Theoretical neutron damage calculations in industrial robotic manipulators used for non-destructive imaging applications. Hashem, J., Schneider, E., Pryor, M., & Landsberger, S. Progress in Nuclear Energy, 94:71–79, January, 2017.
Theoretical neutron damage calculations in industrial robotic manipulators used for non-destructive imaging applications [link]Paper  doi  abstract   bibtex   
This paper describes how to use MCNP to evaluate the rate of material damage in a robot incurred by exposure to a neutron flux. The example used in this work is that of a robotic manipulator installed in a high intensity, fast, and collimated neutron radiography beam port at the University of Texas at Austin's TRIGA Mark II research reactor. This effort includes taking robotic technologies and using them to automate non-destructive imaging tasks in nuclear facilities where the robotic manipulator acts as the motion control system for neutron imaging tasks. Simulated radiation tests are used to analyze the radiation damage to the robot. Once the neutron damage is calculated using MCNP, several possible shielding materials are analyzed to determine the most effective way of minimizing the neutron damage. Neutron damage predictions provide users the means to simulate geometrical and material changes, thus saving time, money, and energy in determining the optimal setup for a robotic system installed in a radiation environment.
@article{hashem_theoretical_2017,
	title = {Theoretical neutron damage calculations in industrial robotic manipulators used for non-destructive imaging applications},
	volume = {94},
	issn = {0149-1970},
	url = {http://www.sciencedirect.com/science/article/pii/S0149197016302232},
	doi = {10.1016/j.pnucene.2016.09.022},
	abstract = {This paper describes how to use MCNP to evaluate the rate of material damage in a robot incurred by exposure to a neutron flux. The example used in this work is that of a robotic manipulator installed in a high intensity, fast, and collimated neutron radiography beam port at the University of Texas at Austin's TRIGA Mark II research reactor. This effort includes taking robotic technologies and using them to automate non-destructive imaging tasks in nuclear facilities where the robotic manipulator acts as the motion control system for neutron imaging tasks. Simulated radiation tests are used to analyze the radiation damage to the robot. Once the neutron damage is calculated using MCNP, several possible shielding materials are analyzed to determine the most effective way of minimizing the neutron damage. Neutron damage predictions provide users the means to simulate geometrical and material changes, thus saving time, money, and energy in determining the optimal setup for a robotic system installed in a radiation environment.},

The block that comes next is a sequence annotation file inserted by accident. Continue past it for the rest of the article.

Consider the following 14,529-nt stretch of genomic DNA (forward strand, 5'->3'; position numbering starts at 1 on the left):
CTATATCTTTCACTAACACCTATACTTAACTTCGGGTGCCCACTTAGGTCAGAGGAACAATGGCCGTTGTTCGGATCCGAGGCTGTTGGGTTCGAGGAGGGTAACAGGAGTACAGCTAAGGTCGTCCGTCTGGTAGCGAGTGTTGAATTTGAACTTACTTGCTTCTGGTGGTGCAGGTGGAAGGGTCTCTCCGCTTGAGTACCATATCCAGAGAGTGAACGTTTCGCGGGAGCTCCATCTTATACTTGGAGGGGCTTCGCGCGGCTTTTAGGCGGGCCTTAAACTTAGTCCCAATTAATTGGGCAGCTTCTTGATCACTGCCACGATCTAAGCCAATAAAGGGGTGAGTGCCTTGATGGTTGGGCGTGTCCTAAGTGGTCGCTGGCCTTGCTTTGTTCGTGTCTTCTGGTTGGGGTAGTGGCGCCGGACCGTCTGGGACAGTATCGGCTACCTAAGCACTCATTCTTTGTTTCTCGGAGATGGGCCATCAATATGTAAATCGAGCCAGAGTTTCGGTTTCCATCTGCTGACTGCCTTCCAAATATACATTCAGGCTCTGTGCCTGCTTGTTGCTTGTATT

language = {en},
	urldate = {2020-05-10},
	journal = {Progress in Nuclear Energy},
	author = {Hashem, Joseph and Schneider, Erich and Pryor, Mitch and Landsberger, Sheldon},
	month = jan,
	year = {2017},
	keywords = {MCNP, Neutron radiation damage, Non-destructive testing, Radiography, Research reactor, Robotics},
	pages = {71--79},
}

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